A Wollongong District Court judge has criticised a Steelers Club security guard for attacking a man who was trying to escort his drunk mate out of the venue.
Judge Paul Conlon claimed the Wollongong club's security guard had "way overreacted" when he grabbed the man, who was attempting to manoeuvre his boozy friend from the premises, and hurled him into a concrete pillar.
"People employed at clubs need to understand they must do things appropriately," he said.
"I understand they are in very difficult positions, [dealing with] drunk, violent people but there was no indication [in this case] that anyone wanted to inflict violence on bar or security staff."
The judge's comments came during a conviction appeal yesterday for Corrimal man Brent Graeme Austin, who was found guilty in the local court of assaulting the guard after he intervened in the altercation and tried to pull the bouncer off his friend.
Defence barrister Jane Healey argued Austin acted in self-defence, "doing what he had to do" when he saw his mate being thrown into the pillar. She said the guard had bitten Austin on the hand during the altercation.
Allowing the appeal, Judge Conlon rejected Crown solicitor Lachlan McGonigal's claims that the security guard had "slipped", causing the man to fall on to the pillar. "It didn't look like a slip, it looked like a slam," the judge said.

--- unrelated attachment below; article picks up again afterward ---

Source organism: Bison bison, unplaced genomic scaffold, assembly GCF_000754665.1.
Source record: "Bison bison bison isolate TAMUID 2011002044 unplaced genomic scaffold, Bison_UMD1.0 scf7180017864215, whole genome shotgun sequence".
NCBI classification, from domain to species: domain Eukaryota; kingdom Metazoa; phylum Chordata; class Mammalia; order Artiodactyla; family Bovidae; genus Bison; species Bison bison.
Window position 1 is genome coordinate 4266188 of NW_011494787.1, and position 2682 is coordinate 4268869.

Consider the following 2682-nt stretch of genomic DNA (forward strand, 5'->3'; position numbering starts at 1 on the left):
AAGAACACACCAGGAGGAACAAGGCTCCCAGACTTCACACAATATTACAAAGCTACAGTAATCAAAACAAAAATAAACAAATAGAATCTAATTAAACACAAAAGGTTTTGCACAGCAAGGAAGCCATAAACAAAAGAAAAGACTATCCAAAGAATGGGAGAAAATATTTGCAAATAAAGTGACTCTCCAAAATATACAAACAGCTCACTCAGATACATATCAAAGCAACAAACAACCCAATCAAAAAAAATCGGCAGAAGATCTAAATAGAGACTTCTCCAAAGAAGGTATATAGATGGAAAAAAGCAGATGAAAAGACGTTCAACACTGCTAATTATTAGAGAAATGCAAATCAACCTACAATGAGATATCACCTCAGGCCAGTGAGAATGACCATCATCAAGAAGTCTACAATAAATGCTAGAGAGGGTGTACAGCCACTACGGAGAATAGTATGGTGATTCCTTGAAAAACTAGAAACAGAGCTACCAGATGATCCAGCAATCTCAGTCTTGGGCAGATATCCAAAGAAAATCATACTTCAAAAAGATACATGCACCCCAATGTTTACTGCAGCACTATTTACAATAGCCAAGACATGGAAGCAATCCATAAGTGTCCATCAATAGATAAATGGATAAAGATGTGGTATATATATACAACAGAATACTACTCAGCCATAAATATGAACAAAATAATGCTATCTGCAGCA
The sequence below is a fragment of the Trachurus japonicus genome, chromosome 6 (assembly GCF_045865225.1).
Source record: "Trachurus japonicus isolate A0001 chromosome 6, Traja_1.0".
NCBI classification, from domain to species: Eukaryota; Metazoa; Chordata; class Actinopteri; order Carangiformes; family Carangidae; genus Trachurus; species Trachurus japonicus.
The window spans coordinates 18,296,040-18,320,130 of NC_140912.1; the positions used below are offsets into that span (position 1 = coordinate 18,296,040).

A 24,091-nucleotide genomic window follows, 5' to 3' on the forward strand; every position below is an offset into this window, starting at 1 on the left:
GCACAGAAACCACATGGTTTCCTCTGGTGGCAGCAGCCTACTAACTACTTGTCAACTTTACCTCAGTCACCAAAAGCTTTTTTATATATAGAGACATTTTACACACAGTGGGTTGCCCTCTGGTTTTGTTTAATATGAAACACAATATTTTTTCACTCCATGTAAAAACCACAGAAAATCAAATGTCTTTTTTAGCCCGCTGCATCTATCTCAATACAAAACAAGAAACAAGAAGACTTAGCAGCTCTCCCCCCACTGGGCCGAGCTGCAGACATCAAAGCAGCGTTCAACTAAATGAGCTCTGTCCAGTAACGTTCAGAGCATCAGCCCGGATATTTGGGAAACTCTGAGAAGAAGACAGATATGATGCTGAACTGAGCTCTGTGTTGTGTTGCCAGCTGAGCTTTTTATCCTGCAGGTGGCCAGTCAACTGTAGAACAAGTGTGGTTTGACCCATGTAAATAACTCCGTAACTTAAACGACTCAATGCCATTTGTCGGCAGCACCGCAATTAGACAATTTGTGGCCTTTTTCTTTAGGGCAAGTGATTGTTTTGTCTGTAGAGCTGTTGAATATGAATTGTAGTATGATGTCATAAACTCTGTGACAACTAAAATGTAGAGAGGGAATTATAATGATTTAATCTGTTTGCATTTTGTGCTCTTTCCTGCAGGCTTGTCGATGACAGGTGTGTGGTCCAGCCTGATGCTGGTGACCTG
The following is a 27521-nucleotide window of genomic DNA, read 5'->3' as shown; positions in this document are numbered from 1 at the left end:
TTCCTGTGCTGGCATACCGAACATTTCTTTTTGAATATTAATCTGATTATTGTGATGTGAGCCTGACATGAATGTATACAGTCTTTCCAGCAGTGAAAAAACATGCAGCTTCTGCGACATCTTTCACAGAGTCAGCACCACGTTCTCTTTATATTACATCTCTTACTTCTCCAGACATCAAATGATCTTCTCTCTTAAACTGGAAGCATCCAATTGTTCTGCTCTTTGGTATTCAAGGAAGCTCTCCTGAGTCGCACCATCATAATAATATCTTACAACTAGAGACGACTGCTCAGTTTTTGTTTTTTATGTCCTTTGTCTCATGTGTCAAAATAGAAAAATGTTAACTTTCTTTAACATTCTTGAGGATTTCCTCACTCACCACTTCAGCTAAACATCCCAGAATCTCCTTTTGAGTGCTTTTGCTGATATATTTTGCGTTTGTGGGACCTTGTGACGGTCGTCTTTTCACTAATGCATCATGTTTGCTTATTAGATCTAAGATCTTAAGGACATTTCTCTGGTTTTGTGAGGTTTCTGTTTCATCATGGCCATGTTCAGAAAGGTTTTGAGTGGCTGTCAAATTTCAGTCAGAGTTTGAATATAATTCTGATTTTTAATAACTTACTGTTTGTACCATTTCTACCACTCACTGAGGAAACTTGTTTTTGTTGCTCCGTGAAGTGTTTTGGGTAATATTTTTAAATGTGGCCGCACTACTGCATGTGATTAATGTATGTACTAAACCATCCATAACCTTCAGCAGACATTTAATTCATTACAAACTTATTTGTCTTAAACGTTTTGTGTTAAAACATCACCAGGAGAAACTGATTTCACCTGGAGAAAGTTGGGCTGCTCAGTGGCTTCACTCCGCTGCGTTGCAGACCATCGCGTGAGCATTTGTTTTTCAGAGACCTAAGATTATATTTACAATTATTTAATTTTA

"[The guard] would have known what was in the foyer ... he was slammed into [the pillar]."
The judge also disagreed with assertions the security guard was simply exercising his duty to remove the intoxicated person. "[The bouncer] could have simply picked up the bloke and escorted him outside," he said.
"Merely holding a position of authority within [a] club does not allow [a person] to conduct themselves in this way."
Judge Conlon also disregarded evidence the men had told club staff they "weren't f---ing going" when they were asked to leave.
"This was not the action of an intoxicated person looking for trouble ... there was no concern by anyone there that Austin was not leaving the club at that point.
"This was a way overreaction by club staff in my view."
CCTV footage of the incident clearly depicted a man escorting his drunk friend to the club's foyer about 3am on February 27.
Austin, 23, was heading outside when he saw the security guard grab his mate and throw him into a pillar, the court was told.
Judge Conlon said Austin then appeared to try to defuse the situation, grabbing the guard to get him away from his friend. He quashed Austin's convictions for common assault and failing to leave the premises.